Addressing the U.N. General Assembly Thursday, Indian Prime Minister Atal Behari Vajpayee angrily rejected a Kashmir truce offer by Pakistan. Mr. Vajpayee said the offer, made the day before at the United Nations by Pakistani President Pervez Musharraf, was tantamount to an admission that Pakistan supports terrorism.
Mr. Vajpayee's address included both implicit and direct criticism of neighboring Pakistan, which his government accuses of sponsoring terror activity by Muslim extremists across the "Line of Control" in Indian Kashmir.
In a strongly worded statement, Mr. Vajpayee said some nominal participants in the global war against terrorism are themselves "part of the problem," and said terror attacks cannot be legitimized by citing "root causes" or "imaginary freedom struggles."
In his General Assembly speech the day before, Pakistani President Musharraf had accused India of trying to delegitimize what he termed the "Kashmiri freedom struggle," while at the same time inviting India to observe a complete cease-fire along the "Line of Control."
Mr. Vajpayee said the Musharraf offer was a "public admission" for the first time that Pakistan is sponsoring terrorism, and said India could only have dialogue with Pakistan when cross-border terrorism stops or is eradicated.
"After claiming that there is an indigenous struggle in Kashmir, he has offered to encourage a general cessation of violence in Kashmir. We totally refuse to let terrorism become a tool of blackmail," Mr. Vajpayee said. "Just as the world did not negotiate with al-Qaida or the Taleban, we shall not negotiate with terrorism. If we do so, we would be betraying the people of Jammu and Kashmir, who defied a most ferocious campaign of violence and intimidation, sponsored from across our borders, and participated in an election, which has been universally hailed as free and fair."
Mr. Musharraf had said Wednesday his government would be prepared to encourage an end to violence in Kashmir under an arrangement of reciprocal obligations, including restraints on both Indian forces and what he called "the Kashmiri freedom movement."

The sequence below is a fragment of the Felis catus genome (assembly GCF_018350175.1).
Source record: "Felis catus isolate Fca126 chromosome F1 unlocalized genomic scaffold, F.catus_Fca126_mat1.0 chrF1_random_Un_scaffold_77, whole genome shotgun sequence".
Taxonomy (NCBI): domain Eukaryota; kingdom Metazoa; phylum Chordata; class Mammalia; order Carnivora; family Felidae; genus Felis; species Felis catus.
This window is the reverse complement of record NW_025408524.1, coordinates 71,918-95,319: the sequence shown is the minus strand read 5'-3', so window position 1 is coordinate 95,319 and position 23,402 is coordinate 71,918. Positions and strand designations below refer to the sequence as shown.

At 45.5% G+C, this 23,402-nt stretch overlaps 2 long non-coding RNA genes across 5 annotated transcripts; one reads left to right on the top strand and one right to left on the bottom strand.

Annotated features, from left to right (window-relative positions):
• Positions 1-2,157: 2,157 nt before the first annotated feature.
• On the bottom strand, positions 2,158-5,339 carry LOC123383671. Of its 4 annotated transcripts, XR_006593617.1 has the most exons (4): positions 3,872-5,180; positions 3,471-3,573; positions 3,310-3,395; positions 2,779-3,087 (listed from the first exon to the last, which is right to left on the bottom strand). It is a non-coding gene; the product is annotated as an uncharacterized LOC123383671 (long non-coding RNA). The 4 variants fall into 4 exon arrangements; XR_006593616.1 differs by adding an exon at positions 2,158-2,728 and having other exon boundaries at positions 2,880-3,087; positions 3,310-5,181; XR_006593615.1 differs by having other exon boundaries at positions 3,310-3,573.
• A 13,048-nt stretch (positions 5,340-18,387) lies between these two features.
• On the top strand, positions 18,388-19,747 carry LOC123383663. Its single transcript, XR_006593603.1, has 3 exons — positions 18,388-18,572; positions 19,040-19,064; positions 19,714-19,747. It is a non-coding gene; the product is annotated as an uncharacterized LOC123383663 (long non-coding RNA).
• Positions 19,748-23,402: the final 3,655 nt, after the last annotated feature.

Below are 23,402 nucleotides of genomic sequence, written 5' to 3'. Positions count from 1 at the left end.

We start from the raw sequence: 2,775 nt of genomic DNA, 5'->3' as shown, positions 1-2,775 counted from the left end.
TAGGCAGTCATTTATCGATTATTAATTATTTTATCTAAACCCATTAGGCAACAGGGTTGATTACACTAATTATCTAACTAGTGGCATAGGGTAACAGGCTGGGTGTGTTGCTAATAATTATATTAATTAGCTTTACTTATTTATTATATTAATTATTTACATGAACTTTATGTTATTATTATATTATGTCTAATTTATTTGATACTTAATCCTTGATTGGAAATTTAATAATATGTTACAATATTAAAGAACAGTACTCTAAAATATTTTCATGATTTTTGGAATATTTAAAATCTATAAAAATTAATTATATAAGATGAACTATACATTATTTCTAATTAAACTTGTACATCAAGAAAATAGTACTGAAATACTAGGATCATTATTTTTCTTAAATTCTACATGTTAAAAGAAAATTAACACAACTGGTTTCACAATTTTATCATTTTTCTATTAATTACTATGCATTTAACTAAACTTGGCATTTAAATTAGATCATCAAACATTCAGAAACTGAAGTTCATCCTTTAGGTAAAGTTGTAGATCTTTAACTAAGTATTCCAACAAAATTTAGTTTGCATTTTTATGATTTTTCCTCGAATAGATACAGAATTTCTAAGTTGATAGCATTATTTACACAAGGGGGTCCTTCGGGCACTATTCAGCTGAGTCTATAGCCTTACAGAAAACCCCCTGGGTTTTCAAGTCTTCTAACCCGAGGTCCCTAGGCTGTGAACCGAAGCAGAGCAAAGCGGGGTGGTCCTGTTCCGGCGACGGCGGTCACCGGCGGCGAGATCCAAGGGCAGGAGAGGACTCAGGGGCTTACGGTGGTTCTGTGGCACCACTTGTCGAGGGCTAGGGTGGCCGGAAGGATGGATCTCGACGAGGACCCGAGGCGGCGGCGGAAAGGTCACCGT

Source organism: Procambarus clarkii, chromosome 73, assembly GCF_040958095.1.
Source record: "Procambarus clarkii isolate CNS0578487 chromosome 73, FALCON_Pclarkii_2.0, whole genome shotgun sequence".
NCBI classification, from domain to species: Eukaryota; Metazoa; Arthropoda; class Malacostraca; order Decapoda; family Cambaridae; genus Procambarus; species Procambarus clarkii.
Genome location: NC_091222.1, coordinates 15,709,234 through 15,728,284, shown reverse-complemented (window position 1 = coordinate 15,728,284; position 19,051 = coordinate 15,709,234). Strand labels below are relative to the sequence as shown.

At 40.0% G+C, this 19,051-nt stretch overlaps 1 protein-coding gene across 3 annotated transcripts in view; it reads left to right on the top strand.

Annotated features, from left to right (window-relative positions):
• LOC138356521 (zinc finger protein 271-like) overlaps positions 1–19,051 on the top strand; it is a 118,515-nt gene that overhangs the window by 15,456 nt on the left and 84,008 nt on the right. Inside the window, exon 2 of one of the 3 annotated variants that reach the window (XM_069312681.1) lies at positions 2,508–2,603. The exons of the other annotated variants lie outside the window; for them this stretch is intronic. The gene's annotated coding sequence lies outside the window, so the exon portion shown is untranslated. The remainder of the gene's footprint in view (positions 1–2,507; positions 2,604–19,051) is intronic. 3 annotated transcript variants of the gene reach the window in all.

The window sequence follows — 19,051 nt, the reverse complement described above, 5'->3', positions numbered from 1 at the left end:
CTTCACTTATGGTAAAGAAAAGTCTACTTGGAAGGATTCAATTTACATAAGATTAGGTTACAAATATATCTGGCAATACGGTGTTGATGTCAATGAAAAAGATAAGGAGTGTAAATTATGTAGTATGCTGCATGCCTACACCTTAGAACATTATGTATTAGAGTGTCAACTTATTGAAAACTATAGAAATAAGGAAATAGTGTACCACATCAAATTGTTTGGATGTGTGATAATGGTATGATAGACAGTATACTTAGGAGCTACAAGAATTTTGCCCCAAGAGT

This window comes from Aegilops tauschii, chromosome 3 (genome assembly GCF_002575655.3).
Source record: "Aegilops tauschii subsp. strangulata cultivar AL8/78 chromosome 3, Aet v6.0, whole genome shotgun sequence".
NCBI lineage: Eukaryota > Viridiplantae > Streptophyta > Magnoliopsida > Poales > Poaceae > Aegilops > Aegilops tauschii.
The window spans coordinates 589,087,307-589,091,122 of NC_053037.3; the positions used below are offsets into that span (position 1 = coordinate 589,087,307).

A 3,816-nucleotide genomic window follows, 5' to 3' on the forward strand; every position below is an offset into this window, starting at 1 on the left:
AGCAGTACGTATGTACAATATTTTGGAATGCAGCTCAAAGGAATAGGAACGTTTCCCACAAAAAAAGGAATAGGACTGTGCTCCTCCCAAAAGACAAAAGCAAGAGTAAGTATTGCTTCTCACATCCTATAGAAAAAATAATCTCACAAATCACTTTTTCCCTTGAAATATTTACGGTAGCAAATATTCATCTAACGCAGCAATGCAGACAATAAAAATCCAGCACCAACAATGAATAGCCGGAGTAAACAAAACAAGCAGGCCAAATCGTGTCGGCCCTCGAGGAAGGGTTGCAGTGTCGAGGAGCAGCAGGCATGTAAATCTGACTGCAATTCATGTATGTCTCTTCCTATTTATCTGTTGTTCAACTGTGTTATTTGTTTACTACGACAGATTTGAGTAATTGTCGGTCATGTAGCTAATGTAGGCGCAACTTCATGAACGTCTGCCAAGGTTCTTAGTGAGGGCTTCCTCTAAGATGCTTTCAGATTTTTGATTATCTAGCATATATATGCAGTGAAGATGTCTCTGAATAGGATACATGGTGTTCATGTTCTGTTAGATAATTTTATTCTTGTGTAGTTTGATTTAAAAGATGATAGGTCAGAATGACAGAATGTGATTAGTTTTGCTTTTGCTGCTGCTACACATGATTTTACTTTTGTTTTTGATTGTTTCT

He said, if India is genuinely concerned about infiltration across the "Line of Control," it should agree to a viable mechanism to monitor it on both sides, and said the U.N. monitoring force in the area could be enlarged for this purpose.
India has been courted by the Bush administration as a possible participant in an expanded peacekeeping force in Iraq under a U.N. umbrella, and Mr. Vajpayee met Wednesday in New York with President Bush.
But in his General Assembly speech, the Indian leader gave no indication his government is inclined to take part. He said the United Nations has a crucial role to play in Iraq's political and economic reconstruction, and that this is being acknowledged now by countries that opposed military action there, and by those who he said "did not seek specific U.N. endorsement for it."
Mr. Vajpayee also strongly endorsed modernization of the U.N. system, and especially the Security Council, which he said should be enlarged and reformed so that a single county cannot block the will of the international community with a veto.
India, with a population in excess of one billion, is widely considered a logical choice for permanent Security Council membership, if the body were restructured.
Mr. Vajpayee made no specific mention of this, but said the council should include more developing countries, and that long-debated reforms should be implemented within a specific time frame.